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#31 Disaster parks, PH-Lamps and Bruno Munari
It’s Design Lobster #31. Welcome to all the new readers who joined last week. For the Bank Holiday I give you life-saving parks and flattering lamps. A mellow start to the week. 🌳🕯
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Question: How might a park save your life?
Long-term readers will now how much I love design in disguise. In Design Lobster #8 we admired an 18th century snuff box disguised as a shoe and in Design Lobster #23 we were flummoxed by a cleverly disguised lock. Recently I was fascinated to learn about the network of parks in Tokyo that in normal times provide recreation, but in times of crisis act as crucial national infrastructure for disaster relief. As well as simply providing open space to break fires and host survival camps, the parks conceal bunkers of equipment and non-perishable food.
Some of the smaller touches are extremely inventive. Lamp posts are fitted with solar panels and electrical outlets, manhole covers can be removed to reveal emergency toilets. My favourite, as shown above, is the way that many of the park benches can be reassembled into cooking stoves.
This kind of thinking has become second nature in Tokyo, situated as it is in a region that suffers regularly from terrible earthquakes. As other societies around the world seek improved resilience to shocks such as covid-19, I think there’s much to learn from these multifunctional benches.
Design takeaway: How could your design be adapted for use in a crisis?
Listen to a podcast about Japan’s preparations for the next big earthquake.
Poul Henningsen was a self-taught Danish architect and designer, who among many other things invented a self-inflating bicycle. He is most famous for his Artichoke lamp and PH-lamp – the latter first exhibited in 1925. Both of these projects were preoccupied with how to moderate then-new electric light so that it gave less glare and more warmth. Apocryphally, it was his mother’s complaint that she looked too wrinkled in harsh electric light that was the designer’s starting provocation.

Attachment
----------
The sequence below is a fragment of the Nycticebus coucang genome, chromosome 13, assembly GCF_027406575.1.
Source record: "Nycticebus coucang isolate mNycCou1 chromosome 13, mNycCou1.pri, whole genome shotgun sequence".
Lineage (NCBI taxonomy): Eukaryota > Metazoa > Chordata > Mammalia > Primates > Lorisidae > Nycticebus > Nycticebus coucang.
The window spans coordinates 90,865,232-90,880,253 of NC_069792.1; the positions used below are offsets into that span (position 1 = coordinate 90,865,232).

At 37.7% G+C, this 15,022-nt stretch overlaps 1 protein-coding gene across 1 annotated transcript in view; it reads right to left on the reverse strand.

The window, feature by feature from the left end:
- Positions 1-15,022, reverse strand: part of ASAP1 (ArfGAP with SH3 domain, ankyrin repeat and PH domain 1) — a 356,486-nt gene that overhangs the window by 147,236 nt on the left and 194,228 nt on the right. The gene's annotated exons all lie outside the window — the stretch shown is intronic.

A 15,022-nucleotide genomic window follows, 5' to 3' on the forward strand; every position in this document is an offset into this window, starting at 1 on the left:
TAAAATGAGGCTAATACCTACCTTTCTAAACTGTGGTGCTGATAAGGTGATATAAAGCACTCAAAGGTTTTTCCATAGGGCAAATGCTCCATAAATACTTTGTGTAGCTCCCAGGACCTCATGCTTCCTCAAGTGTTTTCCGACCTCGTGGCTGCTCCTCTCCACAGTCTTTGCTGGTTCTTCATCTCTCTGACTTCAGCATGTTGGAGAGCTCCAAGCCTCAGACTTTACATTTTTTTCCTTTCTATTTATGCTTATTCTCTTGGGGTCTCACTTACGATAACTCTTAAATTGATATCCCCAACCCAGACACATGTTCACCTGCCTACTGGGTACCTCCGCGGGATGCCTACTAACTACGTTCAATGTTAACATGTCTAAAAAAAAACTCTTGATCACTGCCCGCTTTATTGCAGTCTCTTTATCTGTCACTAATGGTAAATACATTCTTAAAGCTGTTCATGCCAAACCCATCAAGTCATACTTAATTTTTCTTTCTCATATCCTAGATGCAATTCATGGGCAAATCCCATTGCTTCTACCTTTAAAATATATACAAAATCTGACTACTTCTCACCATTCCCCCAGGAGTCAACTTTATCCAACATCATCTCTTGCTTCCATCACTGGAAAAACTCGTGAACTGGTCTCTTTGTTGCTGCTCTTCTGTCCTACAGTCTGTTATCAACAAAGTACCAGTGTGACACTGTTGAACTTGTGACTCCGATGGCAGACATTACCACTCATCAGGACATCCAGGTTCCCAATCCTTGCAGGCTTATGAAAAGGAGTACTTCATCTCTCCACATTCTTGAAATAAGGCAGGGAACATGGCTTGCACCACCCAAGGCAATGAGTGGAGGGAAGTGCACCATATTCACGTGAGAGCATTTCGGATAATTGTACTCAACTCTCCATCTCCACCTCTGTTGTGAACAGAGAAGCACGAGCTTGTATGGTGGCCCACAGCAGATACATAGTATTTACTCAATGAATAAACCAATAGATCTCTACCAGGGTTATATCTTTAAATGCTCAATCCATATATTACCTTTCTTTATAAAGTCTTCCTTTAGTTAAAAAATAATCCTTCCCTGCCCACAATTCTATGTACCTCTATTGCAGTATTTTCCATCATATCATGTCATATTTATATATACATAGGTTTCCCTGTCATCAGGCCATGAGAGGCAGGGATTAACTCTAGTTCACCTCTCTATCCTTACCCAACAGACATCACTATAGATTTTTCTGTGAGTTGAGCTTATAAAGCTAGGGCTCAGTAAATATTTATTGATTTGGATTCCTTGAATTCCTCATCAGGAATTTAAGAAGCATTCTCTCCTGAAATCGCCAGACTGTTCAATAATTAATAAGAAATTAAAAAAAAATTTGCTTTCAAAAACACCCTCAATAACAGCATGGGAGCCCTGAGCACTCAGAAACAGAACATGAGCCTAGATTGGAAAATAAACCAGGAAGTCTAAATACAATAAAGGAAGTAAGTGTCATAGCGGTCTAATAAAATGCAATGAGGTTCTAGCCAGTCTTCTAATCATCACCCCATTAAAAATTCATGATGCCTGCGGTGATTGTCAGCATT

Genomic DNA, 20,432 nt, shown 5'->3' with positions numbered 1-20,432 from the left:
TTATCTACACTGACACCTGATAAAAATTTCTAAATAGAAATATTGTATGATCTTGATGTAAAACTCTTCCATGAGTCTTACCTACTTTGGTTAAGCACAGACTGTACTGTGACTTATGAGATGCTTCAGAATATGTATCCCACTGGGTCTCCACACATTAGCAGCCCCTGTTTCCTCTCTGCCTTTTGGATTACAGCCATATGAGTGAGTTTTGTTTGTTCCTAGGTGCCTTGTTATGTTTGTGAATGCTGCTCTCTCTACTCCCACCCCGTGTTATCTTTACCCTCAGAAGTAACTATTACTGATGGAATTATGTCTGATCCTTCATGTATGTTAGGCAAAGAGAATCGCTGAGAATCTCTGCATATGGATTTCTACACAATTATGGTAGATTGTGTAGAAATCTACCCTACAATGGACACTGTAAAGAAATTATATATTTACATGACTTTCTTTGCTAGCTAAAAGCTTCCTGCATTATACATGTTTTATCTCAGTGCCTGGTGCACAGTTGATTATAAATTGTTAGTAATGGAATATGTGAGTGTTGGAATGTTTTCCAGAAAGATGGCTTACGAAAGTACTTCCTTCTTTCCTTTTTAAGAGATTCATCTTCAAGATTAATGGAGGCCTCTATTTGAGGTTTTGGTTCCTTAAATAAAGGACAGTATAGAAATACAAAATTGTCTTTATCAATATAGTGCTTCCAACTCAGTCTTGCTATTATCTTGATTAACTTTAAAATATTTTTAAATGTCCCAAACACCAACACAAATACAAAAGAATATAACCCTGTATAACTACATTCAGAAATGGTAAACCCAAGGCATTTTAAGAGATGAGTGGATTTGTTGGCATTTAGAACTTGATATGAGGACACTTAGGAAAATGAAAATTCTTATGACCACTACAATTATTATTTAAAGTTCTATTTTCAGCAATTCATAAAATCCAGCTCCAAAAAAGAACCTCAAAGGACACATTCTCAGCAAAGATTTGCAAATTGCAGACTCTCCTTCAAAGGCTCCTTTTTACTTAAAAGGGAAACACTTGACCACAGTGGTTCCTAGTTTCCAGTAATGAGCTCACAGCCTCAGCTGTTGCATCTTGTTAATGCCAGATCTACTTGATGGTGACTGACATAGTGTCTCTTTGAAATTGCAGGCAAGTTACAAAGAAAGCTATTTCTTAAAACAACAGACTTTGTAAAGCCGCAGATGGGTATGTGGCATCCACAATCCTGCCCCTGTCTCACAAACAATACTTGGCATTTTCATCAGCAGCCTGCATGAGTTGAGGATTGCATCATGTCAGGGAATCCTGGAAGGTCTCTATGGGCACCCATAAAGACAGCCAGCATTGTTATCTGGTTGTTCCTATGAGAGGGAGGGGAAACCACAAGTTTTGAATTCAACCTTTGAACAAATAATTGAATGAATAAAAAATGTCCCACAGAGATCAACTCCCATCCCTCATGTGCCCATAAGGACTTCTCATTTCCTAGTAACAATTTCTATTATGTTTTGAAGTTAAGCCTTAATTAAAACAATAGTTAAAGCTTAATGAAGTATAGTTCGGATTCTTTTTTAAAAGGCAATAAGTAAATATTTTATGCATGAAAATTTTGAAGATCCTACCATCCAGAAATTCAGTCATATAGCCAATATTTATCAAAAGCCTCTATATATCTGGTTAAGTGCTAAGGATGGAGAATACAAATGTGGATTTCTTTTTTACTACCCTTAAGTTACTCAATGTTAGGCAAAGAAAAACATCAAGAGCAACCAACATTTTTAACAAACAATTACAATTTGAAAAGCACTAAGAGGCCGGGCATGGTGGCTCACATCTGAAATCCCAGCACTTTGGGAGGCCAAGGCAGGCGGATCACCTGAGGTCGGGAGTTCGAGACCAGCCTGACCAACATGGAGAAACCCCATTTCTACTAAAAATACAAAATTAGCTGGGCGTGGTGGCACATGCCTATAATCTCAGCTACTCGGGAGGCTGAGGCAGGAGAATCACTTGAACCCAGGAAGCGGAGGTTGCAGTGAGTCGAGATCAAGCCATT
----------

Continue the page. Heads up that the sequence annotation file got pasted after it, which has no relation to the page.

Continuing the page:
Henningsen designed more than 100 variations of the PH-lamp, but they all use the same principle of multiple overlapping translucent shades to break and colour the light. The soft light they produce and high quality workmanship nowadays have made them very expensive collector’s items.
I must confess that I’m a stickler for getting the right ambience with lighting. I have been known to spend the first half hour in an AirBnB rearranging the lamps until I am satisfied. I see in Poul a kindred spirit 😬.
More importantly, I think this project also shows why designers continually revisit the lamp. Designing a lamp well is not just a question of how it looks or how much light it throws, but what the quality of that light is, and the atmosphere it creates. These are slippery questions that require careful judgement of technology, people and situations, questions that designers are best placed to answer.
Design takeaway: Does your design create an atmosphere?
💡 Watch Poul Henningsen describe his Philosophy of Light here.
Quote: “…anyone who uses a properly designed object feels the presence of an artist who has worked for him, bettering his living conditions and encouraging him to develop his taste and sense of beauty.”
– Bruno Munari, author of Design as Art
I love the first half of this quote because it describes what designers do in very beautiful terms. In Bruno’s mind the designer remains present in their work long after the act of design is over. It is as if we are giving part of ourselves to every design. Some readers however, might not agree with his rather paternalistic view in the second part of the quote. In any case, I can thoroughly recommend his book.
Keep discovering. 🦞
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